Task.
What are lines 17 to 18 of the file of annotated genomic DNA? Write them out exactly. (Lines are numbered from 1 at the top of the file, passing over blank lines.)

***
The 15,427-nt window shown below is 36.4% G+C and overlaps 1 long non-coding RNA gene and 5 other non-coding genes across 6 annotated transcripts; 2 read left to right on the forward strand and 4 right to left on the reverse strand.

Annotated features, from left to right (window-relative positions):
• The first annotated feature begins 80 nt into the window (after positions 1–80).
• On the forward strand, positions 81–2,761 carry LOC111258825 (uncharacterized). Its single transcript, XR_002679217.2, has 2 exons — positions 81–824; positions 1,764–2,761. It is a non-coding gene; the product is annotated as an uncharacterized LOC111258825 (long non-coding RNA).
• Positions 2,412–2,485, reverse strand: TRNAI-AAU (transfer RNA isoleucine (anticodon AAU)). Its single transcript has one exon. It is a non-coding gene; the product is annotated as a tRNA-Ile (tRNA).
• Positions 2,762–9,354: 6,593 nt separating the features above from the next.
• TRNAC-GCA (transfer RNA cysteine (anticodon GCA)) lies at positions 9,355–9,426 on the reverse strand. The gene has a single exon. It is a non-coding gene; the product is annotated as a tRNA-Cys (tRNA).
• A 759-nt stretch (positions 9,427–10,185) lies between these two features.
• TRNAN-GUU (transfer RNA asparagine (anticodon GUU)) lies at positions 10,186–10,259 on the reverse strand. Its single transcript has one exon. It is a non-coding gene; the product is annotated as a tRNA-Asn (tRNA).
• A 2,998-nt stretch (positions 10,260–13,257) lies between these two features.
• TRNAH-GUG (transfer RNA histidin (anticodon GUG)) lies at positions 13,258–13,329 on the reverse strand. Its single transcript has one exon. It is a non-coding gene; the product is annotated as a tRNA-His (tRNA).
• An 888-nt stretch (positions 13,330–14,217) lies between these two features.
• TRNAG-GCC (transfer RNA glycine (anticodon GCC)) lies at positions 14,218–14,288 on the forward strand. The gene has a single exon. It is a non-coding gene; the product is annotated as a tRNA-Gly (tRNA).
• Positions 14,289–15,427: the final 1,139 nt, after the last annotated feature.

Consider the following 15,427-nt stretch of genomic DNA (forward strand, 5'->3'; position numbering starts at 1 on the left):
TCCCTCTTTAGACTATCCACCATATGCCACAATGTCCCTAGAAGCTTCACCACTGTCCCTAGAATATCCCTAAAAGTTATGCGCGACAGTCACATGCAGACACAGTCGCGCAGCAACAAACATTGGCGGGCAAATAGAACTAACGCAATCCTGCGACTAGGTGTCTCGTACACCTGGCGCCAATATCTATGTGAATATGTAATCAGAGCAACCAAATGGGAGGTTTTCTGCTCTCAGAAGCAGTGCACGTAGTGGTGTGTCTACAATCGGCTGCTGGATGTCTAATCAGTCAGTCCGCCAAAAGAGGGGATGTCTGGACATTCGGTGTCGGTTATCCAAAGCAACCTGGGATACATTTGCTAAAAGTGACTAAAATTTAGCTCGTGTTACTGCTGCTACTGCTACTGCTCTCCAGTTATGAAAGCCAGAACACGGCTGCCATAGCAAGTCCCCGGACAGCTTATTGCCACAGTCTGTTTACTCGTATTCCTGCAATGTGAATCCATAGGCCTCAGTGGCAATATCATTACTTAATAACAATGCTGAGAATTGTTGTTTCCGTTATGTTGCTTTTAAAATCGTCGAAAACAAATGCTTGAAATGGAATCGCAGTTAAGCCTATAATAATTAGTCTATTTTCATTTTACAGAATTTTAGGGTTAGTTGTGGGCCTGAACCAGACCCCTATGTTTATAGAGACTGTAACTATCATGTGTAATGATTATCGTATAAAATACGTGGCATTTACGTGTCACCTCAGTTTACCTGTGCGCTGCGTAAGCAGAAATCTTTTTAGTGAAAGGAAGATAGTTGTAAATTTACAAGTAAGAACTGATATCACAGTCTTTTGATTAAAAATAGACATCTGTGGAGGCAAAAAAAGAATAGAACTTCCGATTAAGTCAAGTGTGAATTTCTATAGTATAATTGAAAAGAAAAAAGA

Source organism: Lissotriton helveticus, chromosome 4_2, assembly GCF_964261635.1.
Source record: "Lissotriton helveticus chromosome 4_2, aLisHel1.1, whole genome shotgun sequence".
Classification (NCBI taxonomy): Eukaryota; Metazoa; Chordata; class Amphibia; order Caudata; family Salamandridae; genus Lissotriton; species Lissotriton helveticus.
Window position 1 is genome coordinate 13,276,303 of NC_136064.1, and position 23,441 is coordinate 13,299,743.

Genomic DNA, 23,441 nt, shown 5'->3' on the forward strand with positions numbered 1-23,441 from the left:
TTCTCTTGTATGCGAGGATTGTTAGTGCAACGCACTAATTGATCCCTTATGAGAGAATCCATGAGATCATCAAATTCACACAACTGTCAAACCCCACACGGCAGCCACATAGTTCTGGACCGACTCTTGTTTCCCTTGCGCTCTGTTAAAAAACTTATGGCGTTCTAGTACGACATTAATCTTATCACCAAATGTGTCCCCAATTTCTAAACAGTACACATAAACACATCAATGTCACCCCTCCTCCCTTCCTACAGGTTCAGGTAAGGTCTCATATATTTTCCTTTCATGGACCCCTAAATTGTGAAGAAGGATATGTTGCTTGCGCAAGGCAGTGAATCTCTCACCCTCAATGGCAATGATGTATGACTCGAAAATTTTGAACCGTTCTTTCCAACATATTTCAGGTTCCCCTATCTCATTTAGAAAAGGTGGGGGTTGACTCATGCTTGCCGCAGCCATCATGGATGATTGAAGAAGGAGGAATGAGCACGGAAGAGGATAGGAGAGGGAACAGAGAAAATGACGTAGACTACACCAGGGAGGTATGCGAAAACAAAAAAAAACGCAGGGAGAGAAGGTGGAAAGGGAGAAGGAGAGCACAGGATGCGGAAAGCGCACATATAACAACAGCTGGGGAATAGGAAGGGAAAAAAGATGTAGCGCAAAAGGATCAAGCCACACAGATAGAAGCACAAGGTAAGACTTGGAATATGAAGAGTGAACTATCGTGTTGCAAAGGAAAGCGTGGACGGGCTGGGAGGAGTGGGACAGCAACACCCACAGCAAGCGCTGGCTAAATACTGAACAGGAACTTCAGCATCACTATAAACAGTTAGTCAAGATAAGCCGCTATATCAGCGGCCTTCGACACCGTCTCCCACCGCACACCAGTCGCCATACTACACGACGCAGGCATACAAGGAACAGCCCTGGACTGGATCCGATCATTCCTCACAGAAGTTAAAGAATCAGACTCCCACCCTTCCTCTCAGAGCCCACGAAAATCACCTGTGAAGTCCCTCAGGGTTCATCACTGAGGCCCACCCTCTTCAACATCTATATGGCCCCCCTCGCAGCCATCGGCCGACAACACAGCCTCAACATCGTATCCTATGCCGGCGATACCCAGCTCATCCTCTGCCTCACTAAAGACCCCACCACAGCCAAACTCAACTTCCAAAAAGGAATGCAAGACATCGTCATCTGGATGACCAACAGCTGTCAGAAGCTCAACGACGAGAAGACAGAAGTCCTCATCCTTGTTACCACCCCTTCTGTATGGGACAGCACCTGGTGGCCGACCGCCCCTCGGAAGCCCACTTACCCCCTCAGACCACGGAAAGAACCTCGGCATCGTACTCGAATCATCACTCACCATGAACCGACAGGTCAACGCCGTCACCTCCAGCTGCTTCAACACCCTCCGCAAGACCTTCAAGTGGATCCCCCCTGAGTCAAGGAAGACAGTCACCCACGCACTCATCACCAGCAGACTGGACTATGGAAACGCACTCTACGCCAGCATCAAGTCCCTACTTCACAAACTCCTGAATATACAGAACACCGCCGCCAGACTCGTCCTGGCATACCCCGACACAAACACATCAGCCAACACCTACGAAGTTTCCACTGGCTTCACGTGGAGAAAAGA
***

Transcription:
Source organism: Lissotriton helveticus, chromosome 4_2, assembly GCF_964261635.1.
Source record: "Lissotriton helveticus chromosome 4_2, aLisHel1.1, whole genome shotgun sequence".